The biology of the fish has been a subject of detailed investigations. Studies have been made on fecundity, spawning seasons, size at maturity, gonadal development, sex ratio and diets (Jayaprakash and Pillai, 2000). It has been observed that there is differential growth between the early and late recruits arising from the same spawning stock in a year and that the fish attains 9.5–11.0 and 11.0–12.5 cm in the 2nd and 3rd month itself (Raja, 1973; Yohannan et al., 1998). Oil sardine grows rapidly, matures early and a few continue to survive beyond 18 months (Longhurst and Wooster, 1990). Radhakrishnan (1965) observed that the minimum size at first maturity is 12.0–13.9 cm. Majority of investigations indicate that the size at first maturity is 15.0 cm and that the spawning period is from May to August coinciding with the southwest monsoon (Jayaprakash and Pillai, 2000). It has also been observed that the fecundity varies with the age of the fish and size of the ovary and generally ranges between 37,000 to 80,000 (Jayaprakash and Pillai, 2000).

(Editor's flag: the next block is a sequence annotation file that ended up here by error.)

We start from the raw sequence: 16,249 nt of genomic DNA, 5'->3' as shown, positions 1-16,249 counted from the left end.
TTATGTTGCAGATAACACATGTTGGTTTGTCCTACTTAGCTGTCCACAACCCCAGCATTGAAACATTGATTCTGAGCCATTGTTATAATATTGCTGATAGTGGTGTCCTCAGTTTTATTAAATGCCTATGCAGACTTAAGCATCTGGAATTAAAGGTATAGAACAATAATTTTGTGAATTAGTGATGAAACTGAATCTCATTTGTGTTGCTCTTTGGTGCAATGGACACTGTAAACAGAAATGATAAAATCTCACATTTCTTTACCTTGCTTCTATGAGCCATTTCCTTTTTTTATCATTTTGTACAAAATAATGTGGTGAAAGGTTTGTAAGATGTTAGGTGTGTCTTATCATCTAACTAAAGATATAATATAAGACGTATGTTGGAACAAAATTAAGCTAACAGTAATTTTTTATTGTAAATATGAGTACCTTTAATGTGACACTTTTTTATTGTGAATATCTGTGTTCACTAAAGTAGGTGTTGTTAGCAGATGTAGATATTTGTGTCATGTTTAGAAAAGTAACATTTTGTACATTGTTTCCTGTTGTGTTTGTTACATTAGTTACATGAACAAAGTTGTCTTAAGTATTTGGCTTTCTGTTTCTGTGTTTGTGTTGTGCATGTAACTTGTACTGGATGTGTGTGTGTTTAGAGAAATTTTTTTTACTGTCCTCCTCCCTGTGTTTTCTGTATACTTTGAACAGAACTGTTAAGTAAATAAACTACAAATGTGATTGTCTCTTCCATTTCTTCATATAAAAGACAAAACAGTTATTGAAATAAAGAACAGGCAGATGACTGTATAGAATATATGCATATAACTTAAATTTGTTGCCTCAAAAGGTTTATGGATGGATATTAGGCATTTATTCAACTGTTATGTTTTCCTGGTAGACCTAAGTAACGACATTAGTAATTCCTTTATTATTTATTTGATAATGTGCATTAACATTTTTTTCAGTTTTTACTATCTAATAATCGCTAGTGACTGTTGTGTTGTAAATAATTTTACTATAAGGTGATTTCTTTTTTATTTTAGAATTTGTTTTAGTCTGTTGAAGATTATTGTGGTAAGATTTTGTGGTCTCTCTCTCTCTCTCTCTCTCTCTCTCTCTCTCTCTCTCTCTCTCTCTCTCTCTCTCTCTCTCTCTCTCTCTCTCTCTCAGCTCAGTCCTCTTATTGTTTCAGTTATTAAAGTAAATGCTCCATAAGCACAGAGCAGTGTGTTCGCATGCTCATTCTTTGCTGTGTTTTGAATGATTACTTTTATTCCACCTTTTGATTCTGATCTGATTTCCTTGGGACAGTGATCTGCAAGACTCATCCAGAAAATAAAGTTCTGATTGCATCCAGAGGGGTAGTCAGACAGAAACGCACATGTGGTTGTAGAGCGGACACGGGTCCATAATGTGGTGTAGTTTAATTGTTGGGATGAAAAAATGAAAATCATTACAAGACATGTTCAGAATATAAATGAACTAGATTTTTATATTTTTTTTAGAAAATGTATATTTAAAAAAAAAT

The reason for this decline was investigated by analyzing the fishery related and fishery independent factors including the environmental and biological variations and the biotic pressures on the oil sardine population along Kerala. This study investigated the change in pattern of fishing oil sardines and the resultant impacts. Further, we studied the environmental parameters controlling maturity, spawning and recruitment of sardines and analyzed the influence of major ocean atmospheric processes such as El Niño.